Tuesday, December 04, 2012

Content Becomes Its Own Context

“How much of our training budget goes to things that have nothing to do with ‘learning’? Why does the LMS cost more than the whole L&D department? How many organizations invest in more authoring tools and asset libraries than they do in people who know how to use them to design more effectively? Why have we fragmented learning into shards of ‘objects’ rather than craft whole, robust learning experiences? We’re supposed to be in the learning business, not the ‘object’ business.”

More: http://www.learningsolutionsmag.com/articles/1070/nuts-and-bolts-content-becomes-its-own-context

Tuesday, November 06, 2012


"How would different beliefs about learning affect our practice? What is the prevailing belief in your own work culture? In thinking of my own past and present workplaces, and the types of instruction I’ve most often been asked to build or facilitate, the belief seems most often to be that learning happens as people acquire discrete pieces of data—which we hope they’ll apply as needed. This in turn affects the way in which the instruction attempts to tap into prior learning and tie to other, related pieces of instruction."

For the full article, see: http://www.learningsolutionsmag.com/articles/1054/nuts-and-bolts-metaphors

The Pinterest board referenced in the article is at http://pinterest.com/janebozarth/learning-teaching-metaphors/

Tuesday, October 02, 2012

Assessing the Value of Online Interactions

In looking for value in online interactions, try to get past the idea of a magic metric. I can’t tell you that my spending x hours on LinkedIn and tweeting y times per day will get you the result I got in the example above. I can tell you that my choice of when, with whom, and how to engage is what helped drive that result.

For more, including an overview of a new framework from Wenger et al, see: 

Tuesday, September 04, 2012


One of the givens in working with adult learners is the importance of helping them access prior knowledge and building on what they already know. But what if that prior knowledge is no longer useful, or the skills no longer applicable, or it was never very accurate in the first place?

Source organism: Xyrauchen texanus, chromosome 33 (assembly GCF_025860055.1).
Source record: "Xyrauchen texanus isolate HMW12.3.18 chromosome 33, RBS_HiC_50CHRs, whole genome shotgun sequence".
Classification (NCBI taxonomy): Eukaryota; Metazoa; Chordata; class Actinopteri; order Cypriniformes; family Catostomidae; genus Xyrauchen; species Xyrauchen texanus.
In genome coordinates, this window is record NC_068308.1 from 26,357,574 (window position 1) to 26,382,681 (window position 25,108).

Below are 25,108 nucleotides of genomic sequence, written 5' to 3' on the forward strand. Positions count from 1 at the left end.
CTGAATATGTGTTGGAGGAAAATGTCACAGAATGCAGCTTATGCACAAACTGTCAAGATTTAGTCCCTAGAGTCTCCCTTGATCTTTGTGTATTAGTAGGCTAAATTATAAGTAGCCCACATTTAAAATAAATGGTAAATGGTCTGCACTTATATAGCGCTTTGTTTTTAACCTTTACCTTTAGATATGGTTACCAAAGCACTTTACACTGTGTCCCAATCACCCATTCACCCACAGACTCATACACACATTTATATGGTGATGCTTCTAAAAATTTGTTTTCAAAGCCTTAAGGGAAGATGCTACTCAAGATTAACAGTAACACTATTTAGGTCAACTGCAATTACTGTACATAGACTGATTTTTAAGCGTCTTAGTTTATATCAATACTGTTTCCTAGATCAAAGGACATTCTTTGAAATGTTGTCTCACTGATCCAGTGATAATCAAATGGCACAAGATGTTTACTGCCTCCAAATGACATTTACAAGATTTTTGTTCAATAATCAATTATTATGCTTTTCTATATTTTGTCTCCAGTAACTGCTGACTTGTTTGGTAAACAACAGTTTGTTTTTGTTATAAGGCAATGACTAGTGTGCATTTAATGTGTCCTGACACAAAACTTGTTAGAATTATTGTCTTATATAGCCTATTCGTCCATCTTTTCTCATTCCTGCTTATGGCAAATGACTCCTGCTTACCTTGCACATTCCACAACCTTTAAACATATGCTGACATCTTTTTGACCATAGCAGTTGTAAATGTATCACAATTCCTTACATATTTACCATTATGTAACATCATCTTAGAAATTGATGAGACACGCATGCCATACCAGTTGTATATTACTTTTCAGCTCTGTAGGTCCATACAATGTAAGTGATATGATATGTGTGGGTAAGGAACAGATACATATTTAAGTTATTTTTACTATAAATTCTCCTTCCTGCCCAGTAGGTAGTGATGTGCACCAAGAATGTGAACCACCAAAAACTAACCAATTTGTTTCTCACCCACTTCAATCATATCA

See more in this month's "Nuts and Bolts" column: http://www.learningsolutionsmag.com/articles/1000/nuts-and-bolts-unlearning

Wednesday, August 15, 2012

Narrating Our Work

"By sharing what we are doing and how we are learning, we distribute the tacit knowledge otherwise so hard to capture; invite feedback and encouragement from others; invite others to learn with us; document our work and learning for future use; and tie our learning to the efforts of others. Here’s a true story about physical rehab turned learning turned hobby turned community of practice turned two successful businesses, all via informal, social means. And all within six months."  

See this month's "Nuts & Bolts" column:  http://www.learningsolutionmag.com/articles/984/nuts-and-bolts-narrating-our-work

Tuesday, May 01, 2012

"Selling It": Encouraging Change

This month's "Nuts and Bolts" column takes on a common problem: sometimes in our enthusiasm we may be creating the very resistance we're trying to overcome. "What we find cool, others find intimidating. What we find useful, others find threatening. What we find magical, others find scary. And sometimes the very benefits we tout are exactly what others fear." 

Wednesday, April 18, 2012

Blog Book Tour: Karl Kapp's "Gamification of Learning and Instruction"